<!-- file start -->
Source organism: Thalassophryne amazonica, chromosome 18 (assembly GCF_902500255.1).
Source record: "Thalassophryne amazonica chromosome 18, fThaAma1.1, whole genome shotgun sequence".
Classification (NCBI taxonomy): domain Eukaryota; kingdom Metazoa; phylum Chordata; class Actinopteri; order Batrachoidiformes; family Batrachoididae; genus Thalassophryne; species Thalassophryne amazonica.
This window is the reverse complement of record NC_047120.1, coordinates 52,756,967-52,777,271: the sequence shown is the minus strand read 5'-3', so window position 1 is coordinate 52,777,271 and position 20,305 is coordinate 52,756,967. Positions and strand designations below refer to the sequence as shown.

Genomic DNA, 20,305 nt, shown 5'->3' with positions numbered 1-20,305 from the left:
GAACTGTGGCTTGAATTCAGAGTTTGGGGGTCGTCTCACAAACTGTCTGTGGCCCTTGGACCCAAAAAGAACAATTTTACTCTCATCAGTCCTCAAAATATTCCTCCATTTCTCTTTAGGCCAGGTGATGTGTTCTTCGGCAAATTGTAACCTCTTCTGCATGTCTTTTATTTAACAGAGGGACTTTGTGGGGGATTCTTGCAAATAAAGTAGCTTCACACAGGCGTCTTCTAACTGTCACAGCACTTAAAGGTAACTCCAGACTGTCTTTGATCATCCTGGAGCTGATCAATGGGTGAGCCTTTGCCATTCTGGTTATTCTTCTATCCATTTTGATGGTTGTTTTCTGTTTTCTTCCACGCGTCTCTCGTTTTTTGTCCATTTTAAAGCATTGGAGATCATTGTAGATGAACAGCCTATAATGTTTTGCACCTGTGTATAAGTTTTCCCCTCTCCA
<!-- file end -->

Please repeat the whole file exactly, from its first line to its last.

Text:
Source organism: Thalassophryne amazonica, chromosome 18 (assembly GCF_902500255.1).
Source record: "Thalassophryne amazonica chromosome 18, fThaAma1.1, whole genome shotgun sequence".
Classification (NCBI taxonomy): domain Eukaryota; kingdom Metazoa; phylum Chordata; class Actinopteri; order Batrachoidiformes; family Batrachoididae; genus Thalassophryne; species Thalassophryne amazonica.
This window is the reverse complement of record NC_047120.1, coordinates 52,756,967-52,777,271: the sequence shown is the minus strand read 5'-3', so window position 1 is coordinate 52,777,271 and position 20,305 is coordinate 52,756,967. Positions and strand designations below refer to the sequence as shown.

Genomic DNA, 20,305 nt, shown 5'->3' with positions numbered 1-20,305 from the left:
GAACTGTGGCTTGAATTCAGAGTTTGGGGGTCGTCTCACAAACTGTCTGTGGCCCTTGGACCCAAAAAGAACAATTTTACTCTCATCAGTCCTCAAAATATTCCTCCATTTCTCTTTAGGCCAGGTGATGTGTTCTTCGGCAAATTGTAACCTCTTCTGCATGTCTTTTATTTAACAGAGGGACTTTGTGGGGGATTCTTGCAAATAAAGTAGCTTCACACAGGCGTCTTCTAACTGTCACAGCACTTAAAGGTAACTCCAGACTGTCTTTGATCATCCTGGAGCTGATCAATGGGTGAGCCTTTGCCATTCTGGTTATTCTTCTATCCATTTTGATGGTTGTTTTCTGTTTTCTTCCACGCGTCTCTCGTTTTTTGTCCATTTTAAAGCATTGGAGATCATTGTAGATGAACAGCCTATAATGTTTTGCACCTGTGTATAAGTTTTCCCCTCTCCA